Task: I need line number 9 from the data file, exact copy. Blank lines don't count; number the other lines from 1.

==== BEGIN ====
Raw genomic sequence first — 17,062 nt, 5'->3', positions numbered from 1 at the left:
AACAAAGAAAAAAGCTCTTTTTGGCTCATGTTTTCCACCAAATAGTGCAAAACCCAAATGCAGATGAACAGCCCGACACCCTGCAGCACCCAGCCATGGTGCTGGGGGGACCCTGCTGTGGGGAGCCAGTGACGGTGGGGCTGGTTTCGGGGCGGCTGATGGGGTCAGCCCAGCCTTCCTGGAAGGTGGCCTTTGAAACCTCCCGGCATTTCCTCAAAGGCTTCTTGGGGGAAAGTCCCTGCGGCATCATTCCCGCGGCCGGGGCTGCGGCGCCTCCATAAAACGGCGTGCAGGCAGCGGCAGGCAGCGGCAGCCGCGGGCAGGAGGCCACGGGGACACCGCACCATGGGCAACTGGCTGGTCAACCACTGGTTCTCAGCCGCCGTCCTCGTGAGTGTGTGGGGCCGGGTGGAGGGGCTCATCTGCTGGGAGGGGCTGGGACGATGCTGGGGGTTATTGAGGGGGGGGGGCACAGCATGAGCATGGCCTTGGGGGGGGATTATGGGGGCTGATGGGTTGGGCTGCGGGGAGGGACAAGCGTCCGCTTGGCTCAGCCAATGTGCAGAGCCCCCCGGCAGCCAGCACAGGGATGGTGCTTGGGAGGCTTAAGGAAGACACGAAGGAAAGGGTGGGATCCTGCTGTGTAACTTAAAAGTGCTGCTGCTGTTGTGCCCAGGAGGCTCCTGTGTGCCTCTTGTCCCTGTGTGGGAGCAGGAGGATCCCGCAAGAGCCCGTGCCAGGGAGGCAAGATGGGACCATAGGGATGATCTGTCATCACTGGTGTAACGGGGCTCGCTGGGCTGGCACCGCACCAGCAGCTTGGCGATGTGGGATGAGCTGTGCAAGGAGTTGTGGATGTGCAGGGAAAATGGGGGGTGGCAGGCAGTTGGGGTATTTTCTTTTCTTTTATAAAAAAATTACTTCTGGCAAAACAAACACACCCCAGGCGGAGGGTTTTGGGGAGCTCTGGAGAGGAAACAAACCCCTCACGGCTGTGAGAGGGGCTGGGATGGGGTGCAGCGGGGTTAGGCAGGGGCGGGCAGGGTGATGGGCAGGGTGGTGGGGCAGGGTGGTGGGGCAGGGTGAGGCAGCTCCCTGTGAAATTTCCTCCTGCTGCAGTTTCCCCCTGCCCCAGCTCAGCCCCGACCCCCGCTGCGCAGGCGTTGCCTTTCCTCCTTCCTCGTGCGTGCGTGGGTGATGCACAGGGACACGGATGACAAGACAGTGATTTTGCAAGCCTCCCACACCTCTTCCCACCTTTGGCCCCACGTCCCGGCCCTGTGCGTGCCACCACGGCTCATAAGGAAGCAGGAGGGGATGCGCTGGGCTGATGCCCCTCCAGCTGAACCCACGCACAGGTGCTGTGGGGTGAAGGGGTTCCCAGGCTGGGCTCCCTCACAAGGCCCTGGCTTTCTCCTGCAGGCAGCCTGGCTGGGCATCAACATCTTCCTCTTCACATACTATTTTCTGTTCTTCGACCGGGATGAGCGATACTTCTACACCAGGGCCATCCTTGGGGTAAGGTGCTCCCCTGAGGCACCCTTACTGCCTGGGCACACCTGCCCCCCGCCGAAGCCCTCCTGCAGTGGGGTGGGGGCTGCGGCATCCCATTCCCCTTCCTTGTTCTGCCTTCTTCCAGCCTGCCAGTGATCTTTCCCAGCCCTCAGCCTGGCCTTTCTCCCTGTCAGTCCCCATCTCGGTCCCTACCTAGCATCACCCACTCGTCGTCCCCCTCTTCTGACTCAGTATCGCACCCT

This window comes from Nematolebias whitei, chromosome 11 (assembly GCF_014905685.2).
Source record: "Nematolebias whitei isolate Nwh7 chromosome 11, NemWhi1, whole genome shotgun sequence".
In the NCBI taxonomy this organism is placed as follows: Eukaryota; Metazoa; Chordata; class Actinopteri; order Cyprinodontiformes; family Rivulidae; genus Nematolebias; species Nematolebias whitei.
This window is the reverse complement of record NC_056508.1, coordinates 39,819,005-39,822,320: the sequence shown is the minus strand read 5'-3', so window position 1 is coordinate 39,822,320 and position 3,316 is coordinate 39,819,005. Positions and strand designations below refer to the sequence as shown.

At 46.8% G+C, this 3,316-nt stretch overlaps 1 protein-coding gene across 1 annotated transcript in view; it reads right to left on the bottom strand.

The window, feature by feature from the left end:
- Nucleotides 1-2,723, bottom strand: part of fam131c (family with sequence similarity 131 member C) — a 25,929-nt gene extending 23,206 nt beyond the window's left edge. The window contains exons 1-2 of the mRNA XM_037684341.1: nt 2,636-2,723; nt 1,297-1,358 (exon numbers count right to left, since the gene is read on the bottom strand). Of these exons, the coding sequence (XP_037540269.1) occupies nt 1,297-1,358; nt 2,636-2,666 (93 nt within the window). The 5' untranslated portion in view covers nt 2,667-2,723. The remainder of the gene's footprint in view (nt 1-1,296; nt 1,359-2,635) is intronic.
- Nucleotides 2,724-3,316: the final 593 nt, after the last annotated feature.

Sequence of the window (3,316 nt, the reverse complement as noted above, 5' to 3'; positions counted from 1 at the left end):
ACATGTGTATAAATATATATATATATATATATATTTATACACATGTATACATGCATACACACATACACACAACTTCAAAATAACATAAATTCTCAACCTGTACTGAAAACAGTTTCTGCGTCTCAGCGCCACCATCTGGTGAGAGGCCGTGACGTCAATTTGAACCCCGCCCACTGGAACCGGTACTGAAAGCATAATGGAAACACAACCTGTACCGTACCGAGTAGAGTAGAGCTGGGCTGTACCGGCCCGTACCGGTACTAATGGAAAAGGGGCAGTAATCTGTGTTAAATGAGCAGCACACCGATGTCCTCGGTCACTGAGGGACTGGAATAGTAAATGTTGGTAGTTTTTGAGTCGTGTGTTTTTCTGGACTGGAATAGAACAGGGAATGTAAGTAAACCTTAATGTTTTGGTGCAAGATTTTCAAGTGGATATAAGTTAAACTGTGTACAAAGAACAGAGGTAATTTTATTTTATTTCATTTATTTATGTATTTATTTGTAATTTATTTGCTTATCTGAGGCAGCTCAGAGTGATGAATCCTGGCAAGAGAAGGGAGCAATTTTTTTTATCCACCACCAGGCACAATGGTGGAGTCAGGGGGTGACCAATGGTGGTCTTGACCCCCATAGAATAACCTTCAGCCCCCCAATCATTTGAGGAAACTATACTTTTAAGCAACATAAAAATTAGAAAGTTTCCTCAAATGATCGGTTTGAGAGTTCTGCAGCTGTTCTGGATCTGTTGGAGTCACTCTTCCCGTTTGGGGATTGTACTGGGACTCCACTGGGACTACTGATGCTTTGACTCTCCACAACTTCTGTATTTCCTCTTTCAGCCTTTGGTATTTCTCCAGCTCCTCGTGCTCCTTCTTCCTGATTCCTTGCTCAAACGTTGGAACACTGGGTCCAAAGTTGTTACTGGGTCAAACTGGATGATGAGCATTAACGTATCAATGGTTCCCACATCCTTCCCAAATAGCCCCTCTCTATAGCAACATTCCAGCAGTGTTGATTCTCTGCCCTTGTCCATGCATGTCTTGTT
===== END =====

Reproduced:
- Nucleotides 1-2,723, bottom strand: part of fam131c (family with sequence similarity 131 member C) — a 25,929-nt gene extending 23,206 nt beyond the window's left edge. The window contains exons 1-2 of the mRNA XM_037684341.1: nt 2,636-2,723; nt 1,297-1,358 (exon numbers count right to left, since the gene is read on the bottom strand). Of these exons, the coding sequence (XP_037540269.1) occupies nt 1,297-1,358; nt 2,636-2,666 (93 nt within the window). The 5' untranslated portion in view covers nt 2,667-2,723. The remainder of the gene's footprint in view (nt 1-1,296; nt 1,359-2,635) is intronic.